Flathead County Court Prepares for Same-Sex Marriage

Flathead County officials are updating their licenses to make them appropriate for gay couples

By Beacon Staff

Following a federal judge’s decision to overturn the state’s gay marriage ban, Flathead County officials are updating their licenses to make them appropriate for same-sex couples, according to the clerk of court.

Peg Allison said the county will issue licenses following the court decision Wednesday afternoon and told the county’s IT staff to modify the marriage license documents “to remove the inappropriate references to male and female” and make them suitable for same-sex couples.

“The process (of getting married) will not change. But my documents will have to be modified,” she said.

Before they are formally changed by IT staff, marriage licenses will have to be modified with Wite-Out, she said.

Allison said her staff would try to properly update the documents as soon as possible.

Jurisdictions across the state are faced with a similar situation following the sudden ruling by U.S. District Judge Brian Morris, who ruled that Montana’s constitutional amendment limiting marriage to between a man and a woman violates the 14th Amendment’s Equal Protection Clause.

Morris said the ruling was effective immediately.

Attorney General Tim Fox said he would appeal the ruling, according to the Associated Press. But Fox spokesman John Barns says the state won’t seek a stay from the court that would block marriages from taking place right away.

The ACLU of Montana announced that celebration ceremonies will be across the state on Thursday in Missoula, Bozeman, Billings, Great Falls, Helena and Butte. The events will take place at the courthouses at 8 a.m.

Flathead County is the only county in Montana that allows couples to apply for marriage online. Couples still have to appear at the Flathead County Justice Center in downtown Kalispell to sign the document and pay a $53 fee before receiving a marriage license. The county issues licenses from 8:30 a.m. to 4:30 p.m.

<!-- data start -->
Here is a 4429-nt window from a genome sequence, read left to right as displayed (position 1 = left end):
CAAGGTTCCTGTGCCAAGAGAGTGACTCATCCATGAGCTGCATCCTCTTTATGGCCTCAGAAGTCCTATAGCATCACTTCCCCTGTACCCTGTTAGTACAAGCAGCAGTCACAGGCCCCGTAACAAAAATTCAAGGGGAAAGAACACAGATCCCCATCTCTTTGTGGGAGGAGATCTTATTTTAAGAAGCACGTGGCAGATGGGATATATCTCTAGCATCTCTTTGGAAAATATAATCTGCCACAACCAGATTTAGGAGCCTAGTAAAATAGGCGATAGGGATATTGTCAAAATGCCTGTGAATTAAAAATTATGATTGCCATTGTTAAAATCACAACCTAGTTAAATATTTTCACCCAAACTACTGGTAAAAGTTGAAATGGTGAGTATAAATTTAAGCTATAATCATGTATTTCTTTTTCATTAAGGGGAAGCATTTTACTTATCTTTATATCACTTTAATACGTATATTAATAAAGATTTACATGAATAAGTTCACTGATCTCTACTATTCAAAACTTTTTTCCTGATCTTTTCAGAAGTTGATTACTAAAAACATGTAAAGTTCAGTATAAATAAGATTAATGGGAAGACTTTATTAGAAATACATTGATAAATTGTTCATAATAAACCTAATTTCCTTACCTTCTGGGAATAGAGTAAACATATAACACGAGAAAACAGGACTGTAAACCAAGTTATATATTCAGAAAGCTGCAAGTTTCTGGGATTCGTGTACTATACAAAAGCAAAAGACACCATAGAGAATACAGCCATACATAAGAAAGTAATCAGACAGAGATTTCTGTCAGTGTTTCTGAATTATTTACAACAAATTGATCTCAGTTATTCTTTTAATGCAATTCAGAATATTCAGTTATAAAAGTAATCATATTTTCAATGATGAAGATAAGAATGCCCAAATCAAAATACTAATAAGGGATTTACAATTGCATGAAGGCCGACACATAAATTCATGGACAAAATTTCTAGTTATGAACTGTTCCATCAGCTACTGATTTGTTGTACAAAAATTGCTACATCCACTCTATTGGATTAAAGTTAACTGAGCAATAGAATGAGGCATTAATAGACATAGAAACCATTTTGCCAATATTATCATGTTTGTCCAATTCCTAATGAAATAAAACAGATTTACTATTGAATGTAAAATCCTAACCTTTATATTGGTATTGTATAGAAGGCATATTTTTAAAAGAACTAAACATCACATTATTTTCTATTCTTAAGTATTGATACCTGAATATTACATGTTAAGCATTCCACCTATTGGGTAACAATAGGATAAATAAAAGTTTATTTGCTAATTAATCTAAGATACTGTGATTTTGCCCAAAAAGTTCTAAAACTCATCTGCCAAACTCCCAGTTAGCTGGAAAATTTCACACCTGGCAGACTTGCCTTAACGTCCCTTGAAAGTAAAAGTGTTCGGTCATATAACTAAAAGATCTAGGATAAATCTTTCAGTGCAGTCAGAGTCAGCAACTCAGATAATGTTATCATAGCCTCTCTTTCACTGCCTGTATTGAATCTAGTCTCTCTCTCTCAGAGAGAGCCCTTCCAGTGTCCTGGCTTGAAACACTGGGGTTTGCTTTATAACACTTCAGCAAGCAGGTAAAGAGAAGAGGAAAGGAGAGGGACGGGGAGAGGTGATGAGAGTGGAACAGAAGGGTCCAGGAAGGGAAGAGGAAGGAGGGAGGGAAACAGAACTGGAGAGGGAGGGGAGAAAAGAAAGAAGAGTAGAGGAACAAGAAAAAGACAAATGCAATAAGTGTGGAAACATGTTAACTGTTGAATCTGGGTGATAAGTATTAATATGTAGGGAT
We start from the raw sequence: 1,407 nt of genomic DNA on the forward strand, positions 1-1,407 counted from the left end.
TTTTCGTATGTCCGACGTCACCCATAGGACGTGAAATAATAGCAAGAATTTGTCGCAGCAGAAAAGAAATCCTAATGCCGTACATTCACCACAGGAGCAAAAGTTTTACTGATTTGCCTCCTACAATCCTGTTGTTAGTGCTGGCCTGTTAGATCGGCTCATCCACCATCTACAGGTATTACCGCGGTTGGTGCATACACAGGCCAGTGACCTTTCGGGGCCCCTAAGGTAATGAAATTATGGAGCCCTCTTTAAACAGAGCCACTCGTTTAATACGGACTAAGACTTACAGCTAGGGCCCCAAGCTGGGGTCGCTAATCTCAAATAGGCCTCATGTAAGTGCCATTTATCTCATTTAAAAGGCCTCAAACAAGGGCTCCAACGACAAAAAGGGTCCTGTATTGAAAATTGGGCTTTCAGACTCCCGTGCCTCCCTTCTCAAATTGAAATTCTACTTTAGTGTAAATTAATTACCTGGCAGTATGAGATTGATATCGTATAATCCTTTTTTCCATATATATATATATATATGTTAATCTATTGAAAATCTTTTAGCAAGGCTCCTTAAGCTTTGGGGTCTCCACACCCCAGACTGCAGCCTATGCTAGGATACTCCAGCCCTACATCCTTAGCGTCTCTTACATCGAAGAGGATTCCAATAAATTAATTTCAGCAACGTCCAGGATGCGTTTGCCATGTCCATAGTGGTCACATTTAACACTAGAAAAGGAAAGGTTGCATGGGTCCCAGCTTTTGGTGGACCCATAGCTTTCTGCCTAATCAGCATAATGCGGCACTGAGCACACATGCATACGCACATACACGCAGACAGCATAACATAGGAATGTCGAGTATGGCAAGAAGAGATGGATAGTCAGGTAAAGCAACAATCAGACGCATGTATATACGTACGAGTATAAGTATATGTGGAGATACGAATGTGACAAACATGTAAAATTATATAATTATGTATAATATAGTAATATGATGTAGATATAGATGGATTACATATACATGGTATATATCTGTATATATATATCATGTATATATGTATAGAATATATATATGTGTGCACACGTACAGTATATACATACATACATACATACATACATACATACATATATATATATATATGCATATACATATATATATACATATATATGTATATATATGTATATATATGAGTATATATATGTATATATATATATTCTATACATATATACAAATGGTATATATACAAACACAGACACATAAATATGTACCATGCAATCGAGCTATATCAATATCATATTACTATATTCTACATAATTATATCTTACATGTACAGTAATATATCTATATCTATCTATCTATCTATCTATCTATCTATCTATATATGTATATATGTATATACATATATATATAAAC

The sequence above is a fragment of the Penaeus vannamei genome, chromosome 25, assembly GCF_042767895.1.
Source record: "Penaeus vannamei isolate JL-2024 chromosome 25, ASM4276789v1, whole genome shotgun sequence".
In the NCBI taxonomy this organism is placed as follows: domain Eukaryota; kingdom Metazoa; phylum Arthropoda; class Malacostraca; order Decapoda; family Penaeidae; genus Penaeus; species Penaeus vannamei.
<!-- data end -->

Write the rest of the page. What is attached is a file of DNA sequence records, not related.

Will Randall, the chair of Flathead-based Love Lives Here and chair of the Montana Human Rights Network board, said he is excited about the ruling, and the organization believes there is still work to accomplish in equality for LGBT people in Montana.

“We’re very happy about this step towards equality for our LGBT friends and family,” Randall said. “We still need to work for a statewide nondiscrimination ordinance to protect LGBT people from housing and employment discrimination.”

Montana lawmakers sent out statements after the ruling:

Montana U.S. Sen. Jon Tester sent out a statement on the ruling:

“I applaud today’s ruling.  It aligns our laws with our values and is a big step forward for our state.  Denying same-sex couples the right to marry denies them happiness and equal protection under the law.”


U.S. Sen. John Walsh:

“Throughout my 36 years of service in the military, as Lt. Governor, and now as U.S. Senator, I’ve been proud to fight for our freedoms.  Today’s overdue court ruling reflects our Montana values of individual freedom, fairness and equality. I believe every Montanan – our sons, daughters, friends and family – should live free of discrimination.”


Gov. Steve Bullock: 

“Today’s decision ensures we are closer to fulfilling our promise of freedom, dignity, and equality for all Montanans. It is a day to celebrate our progress, while recognizing the qualities that bind us as Montanans: a desire to make a good life for ourselves and our families, while providing greater opportunities to the next generation.

I have instructed my administration to quickly take all appropriate steps to ensure that we are recognizing and affording the same rights and responsibilities to legally married same-sex couples that all married Montanans have long enjoyed.”

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